Not only did I come into medical school feeling prepared with a background in Anatomy & Physiology, Critical Appraisal, Health Policy, and other more traditional courses. I also came in with years of experience on the “soft skills” – you know, all the group processing, group presentations, and arts-based education. In addition to this, I had early, albeit skeptical, exposure to mindfulness practices (meditation, yoga, self-reflection) that I further developed since graduating. I have found that it has helped me come into my career with strategies to prevent burnout and maintain my wellness. I am thankful to have learned these tactics through formal education.
It is intuitive to many that we need formal education to understand basic sciences. Yet, it slips our minds that perhaps we need the same level of teaching on how to keep ourselves grounded. Just because topics are easy to conceptualize does not mean that they are easy to practice or prioritize intentionally. Someone could probably get 100% on a multiple choice quiz about wellness (conceptual) but would “fail” if they assessed how much they applied these skills in their own life (practice). This practice takes repeated exposure – it is why I stand by required reflections and non-anonymous group feedback sessions as practical tools to learn these skills.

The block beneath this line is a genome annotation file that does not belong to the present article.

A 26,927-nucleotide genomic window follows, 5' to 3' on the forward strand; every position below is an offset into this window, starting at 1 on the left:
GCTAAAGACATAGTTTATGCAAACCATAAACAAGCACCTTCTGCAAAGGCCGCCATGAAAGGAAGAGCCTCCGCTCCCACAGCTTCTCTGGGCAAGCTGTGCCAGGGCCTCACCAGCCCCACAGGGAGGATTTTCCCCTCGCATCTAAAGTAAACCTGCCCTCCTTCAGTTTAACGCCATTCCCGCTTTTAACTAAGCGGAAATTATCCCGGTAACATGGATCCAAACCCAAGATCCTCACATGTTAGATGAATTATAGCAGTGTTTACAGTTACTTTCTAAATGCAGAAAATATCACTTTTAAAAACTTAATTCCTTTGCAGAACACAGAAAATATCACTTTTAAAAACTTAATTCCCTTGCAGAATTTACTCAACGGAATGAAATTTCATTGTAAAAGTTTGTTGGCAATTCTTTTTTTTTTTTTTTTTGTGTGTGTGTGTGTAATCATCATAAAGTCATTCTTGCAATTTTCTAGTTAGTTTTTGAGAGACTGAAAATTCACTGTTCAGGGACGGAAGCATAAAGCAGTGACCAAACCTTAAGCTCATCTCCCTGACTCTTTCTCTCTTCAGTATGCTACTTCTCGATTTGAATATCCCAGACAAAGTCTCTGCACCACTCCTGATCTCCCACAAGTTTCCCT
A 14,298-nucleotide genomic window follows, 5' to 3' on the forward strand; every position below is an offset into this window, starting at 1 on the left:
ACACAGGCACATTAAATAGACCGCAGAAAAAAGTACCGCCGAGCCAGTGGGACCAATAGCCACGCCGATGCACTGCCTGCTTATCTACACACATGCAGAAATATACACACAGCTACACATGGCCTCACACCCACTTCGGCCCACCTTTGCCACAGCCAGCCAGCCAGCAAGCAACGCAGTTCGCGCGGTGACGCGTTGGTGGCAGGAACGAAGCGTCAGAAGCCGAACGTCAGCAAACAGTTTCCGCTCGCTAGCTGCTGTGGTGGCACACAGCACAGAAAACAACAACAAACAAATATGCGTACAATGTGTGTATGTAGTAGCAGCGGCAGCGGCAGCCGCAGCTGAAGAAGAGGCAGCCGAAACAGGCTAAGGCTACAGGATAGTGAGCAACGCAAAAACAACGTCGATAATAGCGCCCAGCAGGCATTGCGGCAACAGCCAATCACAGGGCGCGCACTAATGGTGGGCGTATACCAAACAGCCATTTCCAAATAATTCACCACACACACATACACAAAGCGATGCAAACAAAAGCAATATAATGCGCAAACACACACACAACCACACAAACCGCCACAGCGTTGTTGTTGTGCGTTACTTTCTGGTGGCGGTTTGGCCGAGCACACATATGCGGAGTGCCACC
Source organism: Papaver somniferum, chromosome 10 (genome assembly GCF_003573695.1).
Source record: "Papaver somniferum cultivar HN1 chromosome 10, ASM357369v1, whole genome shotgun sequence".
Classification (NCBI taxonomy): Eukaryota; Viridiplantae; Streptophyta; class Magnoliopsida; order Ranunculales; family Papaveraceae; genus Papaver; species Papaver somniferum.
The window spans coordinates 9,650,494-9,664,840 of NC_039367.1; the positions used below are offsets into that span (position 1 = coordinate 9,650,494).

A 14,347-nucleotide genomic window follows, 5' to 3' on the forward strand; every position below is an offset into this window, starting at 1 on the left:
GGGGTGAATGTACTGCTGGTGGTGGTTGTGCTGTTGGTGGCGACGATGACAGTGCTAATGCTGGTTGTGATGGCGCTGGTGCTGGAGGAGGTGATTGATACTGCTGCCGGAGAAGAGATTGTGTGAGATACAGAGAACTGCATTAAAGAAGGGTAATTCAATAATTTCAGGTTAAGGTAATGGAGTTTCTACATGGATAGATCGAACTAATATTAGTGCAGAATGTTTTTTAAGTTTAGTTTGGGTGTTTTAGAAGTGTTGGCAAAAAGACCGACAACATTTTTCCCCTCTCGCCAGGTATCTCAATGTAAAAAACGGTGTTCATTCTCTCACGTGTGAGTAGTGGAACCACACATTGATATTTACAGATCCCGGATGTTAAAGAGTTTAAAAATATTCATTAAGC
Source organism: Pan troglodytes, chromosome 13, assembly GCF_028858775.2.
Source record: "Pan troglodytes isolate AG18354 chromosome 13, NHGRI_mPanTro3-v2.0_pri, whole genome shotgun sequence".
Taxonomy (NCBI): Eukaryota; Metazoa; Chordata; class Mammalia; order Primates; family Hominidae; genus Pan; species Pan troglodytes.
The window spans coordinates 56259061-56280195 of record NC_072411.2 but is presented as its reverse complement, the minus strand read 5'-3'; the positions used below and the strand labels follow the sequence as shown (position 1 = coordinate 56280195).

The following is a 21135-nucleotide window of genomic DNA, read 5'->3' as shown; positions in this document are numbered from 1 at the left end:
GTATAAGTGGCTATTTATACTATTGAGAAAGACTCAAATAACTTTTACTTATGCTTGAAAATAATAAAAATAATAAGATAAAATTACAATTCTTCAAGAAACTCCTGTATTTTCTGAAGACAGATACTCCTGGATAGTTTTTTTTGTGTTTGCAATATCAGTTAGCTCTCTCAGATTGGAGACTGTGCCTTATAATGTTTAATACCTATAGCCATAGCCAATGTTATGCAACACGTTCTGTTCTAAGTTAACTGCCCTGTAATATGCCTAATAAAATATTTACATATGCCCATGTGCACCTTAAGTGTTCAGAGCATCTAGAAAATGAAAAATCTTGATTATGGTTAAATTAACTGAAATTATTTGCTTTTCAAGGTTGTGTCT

Some may question Health Sci’s structure or we can admit that other programs should actually adopt many aspects of this teaching model as an option for their students. I understand the challenges of providing individualized support with the varying degree of resources allotted to program departments. Budget decisions are the main determinant of what becomes the student experience. However, providing students with a well-rounded educational experience and supportive staff should not be an experience that only some students receive. I hope sharing some of Health Sci’s strengths openly can equip student leaders or administrators to bring them to their faculties.
“Non-traditional learning” taught me just as much as more traditional courses. Facilitating a group dynamic meeting can carry on into any friendships in your life. Being able to write a journal reflection has helped me work through difficult circumstances. I wish more programs valued these skills – they are essential to success in the workplace and just life itself. I have no shame in graduating from a program that provided me with this skillset. I wish I appreciated that more in the moment and soaked it all in.
Conclusions, The Med School Debacle, and Equitable Admissions for Black Applicants